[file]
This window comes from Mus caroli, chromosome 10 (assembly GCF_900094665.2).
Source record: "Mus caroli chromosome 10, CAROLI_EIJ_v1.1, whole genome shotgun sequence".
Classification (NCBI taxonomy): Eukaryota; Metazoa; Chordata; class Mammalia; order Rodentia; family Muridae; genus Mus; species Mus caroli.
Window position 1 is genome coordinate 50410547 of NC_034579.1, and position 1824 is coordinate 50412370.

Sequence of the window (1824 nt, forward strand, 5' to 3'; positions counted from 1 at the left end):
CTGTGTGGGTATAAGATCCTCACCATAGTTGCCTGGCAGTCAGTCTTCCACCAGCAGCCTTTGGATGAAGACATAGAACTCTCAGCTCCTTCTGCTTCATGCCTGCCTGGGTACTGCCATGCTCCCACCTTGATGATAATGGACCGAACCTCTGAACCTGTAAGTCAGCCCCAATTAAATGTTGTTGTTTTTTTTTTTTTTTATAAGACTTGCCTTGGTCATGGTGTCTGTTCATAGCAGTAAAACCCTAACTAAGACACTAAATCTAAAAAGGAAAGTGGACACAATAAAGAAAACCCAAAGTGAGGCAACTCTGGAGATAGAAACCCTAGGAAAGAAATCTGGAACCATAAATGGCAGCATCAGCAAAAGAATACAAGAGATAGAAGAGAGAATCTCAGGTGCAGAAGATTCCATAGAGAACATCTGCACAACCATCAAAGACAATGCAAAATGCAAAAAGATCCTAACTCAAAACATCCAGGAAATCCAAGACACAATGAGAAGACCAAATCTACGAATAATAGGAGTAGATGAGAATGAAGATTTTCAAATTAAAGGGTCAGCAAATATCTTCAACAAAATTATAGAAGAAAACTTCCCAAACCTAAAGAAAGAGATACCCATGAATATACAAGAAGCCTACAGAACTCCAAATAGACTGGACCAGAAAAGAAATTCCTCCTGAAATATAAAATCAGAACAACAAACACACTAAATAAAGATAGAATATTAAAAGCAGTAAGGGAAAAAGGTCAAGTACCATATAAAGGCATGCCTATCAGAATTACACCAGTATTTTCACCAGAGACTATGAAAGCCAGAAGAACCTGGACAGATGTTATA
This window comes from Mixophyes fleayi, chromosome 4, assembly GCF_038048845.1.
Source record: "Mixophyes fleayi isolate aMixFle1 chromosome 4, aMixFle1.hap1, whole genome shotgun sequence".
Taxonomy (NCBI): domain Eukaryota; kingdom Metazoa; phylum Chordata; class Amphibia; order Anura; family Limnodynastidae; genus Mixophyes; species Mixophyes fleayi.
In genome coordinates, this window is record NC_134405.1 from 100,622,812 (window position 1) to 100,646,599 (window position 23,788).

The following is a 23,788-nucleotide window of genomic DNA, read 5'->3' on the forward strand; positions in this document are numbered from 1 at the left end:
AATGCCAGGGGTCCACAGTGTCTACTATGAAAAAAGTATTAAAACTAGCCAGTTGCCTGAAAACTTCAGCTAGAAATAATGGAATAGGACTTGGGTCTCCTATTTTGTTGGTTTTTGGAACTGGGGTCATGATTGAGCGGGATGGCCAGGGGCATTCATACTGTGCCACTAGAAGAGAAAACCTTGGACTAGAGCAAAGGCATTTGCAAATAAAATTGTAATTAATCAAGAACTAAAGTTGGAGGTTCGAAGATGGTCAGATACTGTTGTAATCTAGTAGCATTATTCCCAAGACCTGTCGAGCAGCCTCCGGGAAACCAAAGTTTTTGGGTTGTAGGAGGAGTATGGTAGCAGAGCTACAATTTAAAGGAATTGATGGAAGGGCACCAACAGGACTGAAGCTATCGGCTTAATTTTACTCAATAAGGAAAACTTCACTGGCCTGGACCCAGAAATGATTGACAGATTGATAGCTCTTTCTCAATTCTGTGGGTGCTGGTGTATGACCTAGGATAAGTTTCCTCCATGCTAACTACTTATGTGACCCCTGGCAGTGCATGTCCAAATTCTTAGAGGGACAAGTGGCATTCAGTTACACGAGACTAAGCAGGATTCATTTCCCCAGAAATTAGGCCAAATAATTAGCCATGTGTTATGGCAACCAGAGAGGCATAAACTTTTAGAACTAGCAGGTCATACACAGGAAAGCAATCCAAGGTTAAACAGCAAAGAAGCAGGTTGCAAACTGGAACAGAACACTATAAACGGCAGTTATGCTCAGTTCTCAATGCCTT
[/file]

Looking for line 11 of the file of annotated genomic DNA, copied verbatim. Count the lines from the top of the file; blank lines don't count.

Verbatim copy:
The following is a 23,788-nucleotide window of genomic DNA, read 5'->3' on the forward strand; positions in this document are numbered from 1 at the left end: